UK Prime Minister Boris Johnson has announced an ambitious “moonshot” plan to roll out mass population testing for COVID-19. Johnson said that, under the plan, the UK would process millions of tests a day, allowing those who test negative to resume their normal lives. The programme will cost around £100 billion, equivalent to two-thirds of the annual budget of the National Health Service.
Will it work? Unfortunately, mass population testing is a flawed idea in search of science to back it up. It is unlikely to be the solution that sees us out of this pandemic.
No test is perfect
The purpose of COVID-19 mass testing is to detect people who are infected so that disease control measures such as quarantine and contact tracing can be undertaken to break the chains of transmission.
This critically depends on how good the test is. There is no such thing as a perfect test – every type will generate false positives and false negatives. The amount of false results generated depends on the characteristics of each test, as defined by their sensitivity (how accurately they identify cases), specificity (how accurately they identify non-cases) and predictive values (how likely you are to have or not have the disease if you test positive or negative respectively).
Let’s look at the gold standard test: reverse transcriptase polymerase chain reaction (RT-PCR). This tells you whether the genetic material of the virus that causes COVID-19 is present, but it won’t necessarily tell you if you are currently infected or have a re-infection. It can’t tell whether it is a past infection but you are still shedding bits of virus (indeed studies have shown some people shed viruses for many weeks). And despite having viral genetic material present, the test does not tell you if you’re infectious.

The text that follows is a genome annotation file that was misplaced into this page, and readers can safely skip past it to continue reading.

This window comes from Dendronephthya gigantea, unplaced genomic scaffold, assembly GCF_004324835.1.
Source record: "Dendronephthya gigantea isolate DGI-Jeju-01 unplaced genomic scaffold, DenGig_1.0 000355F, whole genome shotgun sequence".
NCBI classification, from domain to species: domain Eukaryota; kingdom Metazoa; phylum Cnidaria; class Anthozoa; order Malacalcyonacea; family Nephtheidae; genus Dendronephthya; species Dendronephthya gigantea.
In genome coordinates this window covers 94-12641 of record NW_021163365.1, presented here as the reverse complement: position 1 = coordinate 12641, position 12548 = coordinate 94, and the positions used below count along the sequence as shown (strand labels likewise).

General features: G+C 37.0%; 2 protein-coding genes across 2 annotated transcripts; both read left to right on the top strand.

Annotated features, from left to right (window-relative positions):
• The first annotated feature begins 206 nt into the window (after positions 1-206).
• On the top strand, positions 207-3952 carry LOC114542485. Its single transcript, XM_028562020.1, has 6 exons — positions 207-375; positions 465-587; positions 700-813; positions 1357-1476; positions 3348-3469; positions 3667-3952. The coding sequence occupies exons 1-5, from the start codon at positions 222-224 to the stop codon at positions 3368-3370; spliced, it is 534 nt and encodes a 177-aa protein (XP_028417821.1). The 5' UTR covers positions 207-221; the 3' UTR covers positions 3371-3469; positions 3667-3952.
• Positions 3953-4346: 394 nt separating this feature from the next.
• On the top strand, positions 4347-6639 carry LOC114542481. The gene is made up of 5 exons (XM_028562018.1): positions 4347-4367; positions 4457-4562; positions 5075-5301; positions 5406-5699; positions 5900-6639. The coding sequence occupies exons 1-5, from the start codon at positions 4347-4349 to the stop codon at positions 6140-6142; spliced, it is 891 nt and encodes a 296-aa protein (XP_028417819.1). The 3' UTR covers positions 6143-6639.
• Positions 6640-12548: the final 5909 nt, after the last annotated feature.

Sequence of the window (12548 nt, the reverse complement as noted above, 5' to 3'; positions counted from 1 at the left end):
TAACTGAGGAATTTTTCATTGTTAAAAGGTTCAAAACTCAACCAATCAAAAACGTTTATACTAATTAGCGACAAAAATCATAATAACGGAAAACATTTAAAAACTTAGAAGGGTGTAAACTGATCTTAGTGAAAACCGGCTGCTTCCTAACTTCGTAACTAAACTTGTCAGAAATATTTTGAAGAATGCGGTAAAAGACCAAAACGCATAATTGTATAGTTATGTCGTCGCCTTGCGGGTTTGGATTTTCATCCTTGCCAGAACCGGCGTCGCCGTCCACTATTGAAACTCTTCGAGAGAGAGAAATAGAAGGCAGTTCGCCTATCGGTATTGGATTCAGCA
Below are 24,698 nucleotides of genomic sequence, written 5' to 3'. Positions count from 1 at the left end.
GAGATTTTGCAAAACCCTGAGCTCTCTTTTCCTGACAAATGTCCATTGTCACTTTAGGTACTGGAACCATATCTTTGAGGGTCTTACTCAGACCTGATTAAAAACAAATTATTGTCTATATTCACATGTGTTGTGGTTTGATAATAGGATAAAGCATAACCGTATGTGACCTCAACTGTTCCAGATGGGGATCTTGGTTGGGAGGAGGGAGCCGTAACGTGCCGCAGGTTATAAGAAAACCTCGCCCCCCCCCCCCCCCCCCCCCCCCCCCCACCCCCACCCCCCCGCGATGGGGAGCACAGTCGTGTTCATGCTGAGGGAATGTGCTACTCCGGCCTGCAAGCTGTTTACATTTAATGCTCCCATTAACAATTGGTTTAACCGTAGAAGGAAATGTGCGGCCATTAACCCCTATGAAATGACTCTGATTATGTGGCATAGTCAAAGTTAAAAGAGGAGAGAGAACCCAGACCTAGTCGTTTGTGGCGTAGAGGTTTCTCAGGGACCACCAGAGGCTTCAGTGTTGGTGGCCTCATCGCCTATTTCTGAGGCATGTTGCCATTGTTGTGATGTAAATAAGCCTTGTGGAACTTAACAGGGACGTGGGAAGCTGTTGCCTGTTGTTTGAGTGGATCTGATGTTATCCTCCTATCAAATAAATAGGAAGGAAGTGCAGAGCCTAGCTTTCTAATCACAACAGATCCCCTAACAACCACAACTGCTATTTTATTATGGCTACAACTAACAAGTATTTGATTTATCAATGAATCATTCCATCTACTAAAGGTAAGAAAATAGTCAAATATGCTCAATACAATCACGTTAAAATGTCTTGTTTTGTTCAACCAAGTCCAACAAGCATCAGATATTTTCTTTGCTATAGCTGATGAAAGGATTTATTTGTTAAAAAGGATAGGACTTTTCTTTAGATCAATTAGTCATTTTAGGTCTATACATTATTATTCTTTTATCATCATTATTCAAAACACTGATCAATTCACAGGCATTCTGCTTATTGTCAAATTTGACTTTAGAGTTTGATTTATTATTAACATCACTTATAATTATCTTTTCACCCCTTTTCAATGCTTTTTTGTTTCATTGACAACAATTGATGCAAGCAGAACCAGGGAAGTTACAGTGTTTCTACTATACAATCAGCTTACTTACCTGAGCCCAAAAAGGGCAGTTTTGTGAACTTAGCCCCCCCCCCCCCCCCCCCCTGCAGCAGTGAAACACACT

The accuracy of RT-PCR tests are affected by what samples are taken, ranging from 93% for specimens taken from air passages of the lung, down to 32% for a simple throat swab. It is also affected by how the samples are taken, stored, transported and processed. Contamination at any stage can give you a false reading. Whether a test detects viral infection also depends on the stage of the disease and the person being tested. Some infected people might shed lots of virus, others less.
There are other types of types of test, such as, antibody tests, which are currently being used but which also have limitations and issues with accuracy. There is the possibility of cross-reactivity with other viruses with antibody tests. Antibody tests are less sensitive, especially early in the disease as there may be insufficient antibody response to be detected. Later on, antibody levels may fade and again be undetectable. And even if antibodies were detected, interpretation is tricky – is it a recent infection or past infection? We can’t tell.
The predictive value of the tests also depends on the prevalence of disease in the community. When disease prevalence is low, we are more likely to get a lot more false positives. Indeed, if you have a positive test, it may be that you don’t have disease. When disease prevalence is high, the predictive value improves and test results are more likely to be accurate. What that means in practice is that if a million people were tested, there is the real possibility that tens of thousands will get erroneous results.
Why it matters